What Does No Apparent Monoclonal Protein On Serum Electrophoresis Mean

Treatment For Multiple Myeloma

Serum Protein electrophoresis
  • Responsive disease before transplant.
  • Application of transplantation afterfirst-line therapy.

Myeloablative ASCT has significant toxic effects , but the possibility of a potent andpossibly curative graft-versus-myeloma effect in a minority of patients may offset the high transplant-related mortality. In one anecdotal series of 60 patients who underwent ASCT, six of the patients relapsed between 6 and 12 years, suggesting that late relapses still occur with this type of consolidation.

The lower transplant-related mortality from nonmyeloablative approaches has been accompanied by a greater risk of relapse. Since the introduction of lenalidomide and bortezomib, a trial exploring donor versus no donor comparison of ASCT versus autologous SCT and nonmyeloablative allogeneic SCT in 260 untreated patients showed no difference in PFS or OS. This result contrasted with two older trials , which suggested improvement of PFS and OS with a sibling donor. Given the lack of evidence so far that the high-risk patients benefit from allogeneic SCT in this era of novel new agents, it remains debatable whether ASCT should be offered in the first-line setting outside the context of a clinical trial.

Salvage autologous bone marrow or peripheral stem cell transplantation after relapse from first transplantation

What Is An M

Q. Heres a question from Twitter: Can you explain to me what the M protein in multiple myeloma is?

A. Multiple myeloma is a malignant, clonal disorder of plasma cells that originates in the bone marrow. Its a relatively common disorder, accounting for 1% of all malignancies and 10% of all hematologic malignancies in adults. Patients present with painful, lytic lesions of the bones, recurrent and persistent infections, weakness, renal failure, and hypercalcemia. The prognosis is generally not great, but new chemotherapeutic agents seem to hold some promise.

Patients with myeloma have a monoclonal proliferation of plasma cells in the bone marrow, meaning that there are a ton of malignant plasma cells that all originated from the same initial cell. In the bone marrow aspirate above, you can see tons of malignant plasma cells. A few look a lot like plasma cells, with clock-face chromatin and a hof and everything, but others look for all the world like blasts. Thats one thing to remember about myeloma malignant plasma cells dont always resemble their nice little benign counterparts.

In myeloma, the immunoglobulin is monoclonal, so it all migrates to exactly the same spot on the gel! Which gives you a big spike or a very distinct, crisp, strong band . This spike is called an M-spike , and the corresponding monoclonal protein that it represents is called an M protein.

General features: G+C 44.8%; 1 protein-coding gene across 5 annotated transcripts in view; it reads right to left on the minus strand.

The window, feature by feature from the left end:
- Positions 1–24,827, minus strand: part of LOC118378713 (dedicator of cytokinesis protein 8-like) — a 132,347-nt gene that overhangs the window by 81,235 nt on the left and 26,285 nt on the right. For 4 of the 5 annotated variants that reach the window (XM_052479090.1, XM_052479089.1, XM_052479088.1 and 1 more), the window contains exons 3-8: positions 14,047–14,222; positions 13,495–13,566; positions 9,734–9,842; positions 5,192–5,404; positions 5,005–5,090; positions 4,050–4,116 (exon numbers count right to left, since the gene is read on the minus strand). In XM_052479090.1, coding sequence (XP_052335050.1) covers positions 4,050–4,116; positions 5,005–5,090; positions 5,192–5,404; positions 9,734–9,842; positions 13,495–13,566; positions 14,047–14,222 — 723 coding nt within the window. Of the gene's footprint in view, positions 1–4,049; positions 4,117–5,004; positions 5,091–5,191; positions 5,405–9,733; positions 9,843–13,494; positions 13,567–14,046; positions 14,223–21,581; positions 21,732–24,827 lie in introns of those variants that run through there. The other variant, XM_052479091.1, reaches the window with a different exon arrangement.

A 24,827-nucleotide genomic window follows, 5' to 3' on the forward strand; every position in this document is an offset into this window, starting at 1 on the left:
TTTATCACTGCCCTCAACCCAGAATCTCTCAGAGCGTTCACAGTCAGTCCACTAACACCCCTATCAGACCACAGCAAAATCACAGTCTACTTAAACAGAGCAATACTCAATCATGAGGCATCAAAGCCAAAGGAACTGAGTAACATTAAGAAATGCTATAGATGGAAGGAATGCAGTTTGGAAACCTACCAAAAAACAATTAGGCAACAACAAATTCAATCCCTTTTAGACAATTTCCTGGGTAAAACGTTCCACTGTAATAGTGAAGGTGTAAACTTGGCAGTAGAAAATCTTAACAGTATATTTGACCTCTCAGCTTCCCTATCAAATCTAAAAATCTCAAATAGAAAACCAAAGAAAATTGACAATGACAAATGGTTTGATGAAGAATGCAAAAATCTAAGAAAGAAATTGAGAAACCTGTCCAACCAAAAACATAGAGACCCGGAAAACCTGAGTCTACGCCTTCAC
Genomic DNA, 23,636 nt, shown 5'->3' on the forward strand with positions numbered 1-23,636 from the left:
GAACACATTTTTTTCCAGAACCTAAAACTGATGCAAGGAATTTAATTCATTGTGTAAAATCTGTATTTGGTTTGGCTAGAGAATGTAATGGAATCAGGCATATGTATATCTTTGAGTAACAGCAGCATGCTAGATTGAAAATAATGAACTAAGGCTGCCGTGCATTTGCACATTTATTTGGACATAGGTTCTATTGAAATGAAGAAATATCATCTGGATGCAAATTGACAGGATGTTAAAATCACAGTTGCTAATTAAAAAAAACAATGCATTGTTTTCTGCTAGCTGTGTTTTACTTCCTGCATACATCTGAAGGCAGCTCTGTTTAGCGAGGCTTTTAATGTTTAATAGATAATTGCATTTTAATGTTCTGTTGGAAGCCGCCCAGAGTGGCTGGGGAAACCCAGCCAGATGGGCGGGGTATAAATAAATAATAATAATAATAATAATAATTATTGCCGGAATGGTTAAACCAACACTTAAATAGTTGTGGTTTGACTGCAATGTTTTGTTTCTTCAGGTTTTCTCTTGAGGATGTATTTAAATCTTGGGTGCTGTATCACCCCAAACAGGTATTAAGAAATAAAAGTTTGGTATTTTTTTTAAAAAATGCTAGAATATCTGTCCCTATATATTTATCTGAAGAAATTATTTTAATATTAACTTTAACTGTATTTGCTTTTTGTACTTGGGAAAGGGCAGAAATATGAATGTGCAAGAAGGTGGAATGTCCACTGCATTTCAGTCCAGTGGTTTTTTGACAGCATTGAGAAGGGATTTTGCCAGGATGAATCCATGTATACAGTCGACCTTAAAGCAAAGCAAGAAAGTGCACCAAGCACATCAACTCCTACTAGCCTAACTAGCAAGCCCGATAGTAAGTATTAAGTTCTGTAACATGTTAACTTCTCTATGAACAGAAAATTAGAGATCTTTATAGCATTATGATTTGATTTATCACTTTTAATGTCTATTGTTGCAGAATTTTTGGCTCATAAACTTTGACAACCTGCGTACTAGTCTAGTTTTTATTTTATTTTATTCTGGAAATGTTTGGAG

A few other things to note about this M protein:

Magnetic Resonance Imaging Scans

Like CT scans, MRI scans show detailed images of soft tissues in the body. But MRI scans use radio waves and strong magnets instead of x-rays. A contrast material called gadolinium may be injected into a vein before the scan to see details better.

MRI scans are very helpful in looking at bones, the brain, and the spinal cord. Because MRI can find plasmacytomas that cant be seen on regular x-rays, they can be helpful if the patient has pain in a bone but nothing abnormal is seen on the x-ray. MRI can also be used to look at the bone marrow in patients with multiple myeloma.

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Monoclonal Gammopathy And Primary Care

ABSTRACT: With an aging population in Canada, a rise in malignant plasmaproliferative disease can be expected. In the majority of cases, this is preceded by monoclonal gammopathy. However, not all cases of monoclonal gammopathy progress to malignant disease over time. Primary care providers can benefit from considering common concerns related to management and follow-up of monoclonal gammopathy of undetermined significance : When is MGUS likely to be encountered in general practice? What investigations should be undertaken? How should MGUS be managed? What indicates a risk of progression from MGUS to malignant disease? In established MGUS, what follow-up investigations should be undertaken? When should the possibility of systemic AL amyloidosis be investigated? Answers to these questions based on consensus guidelines and recommendations can help primary care providers play a significant role in managing patients with monoclonal gammopathy of undetermined significance, especially those patients found to be at low risk for progression.

Even though most patients diagnosed with monoclonal gammopathy of undetermined significance will never develop malignant disease, follow-up is needed to identify those patients at risk of progression.

Competing interests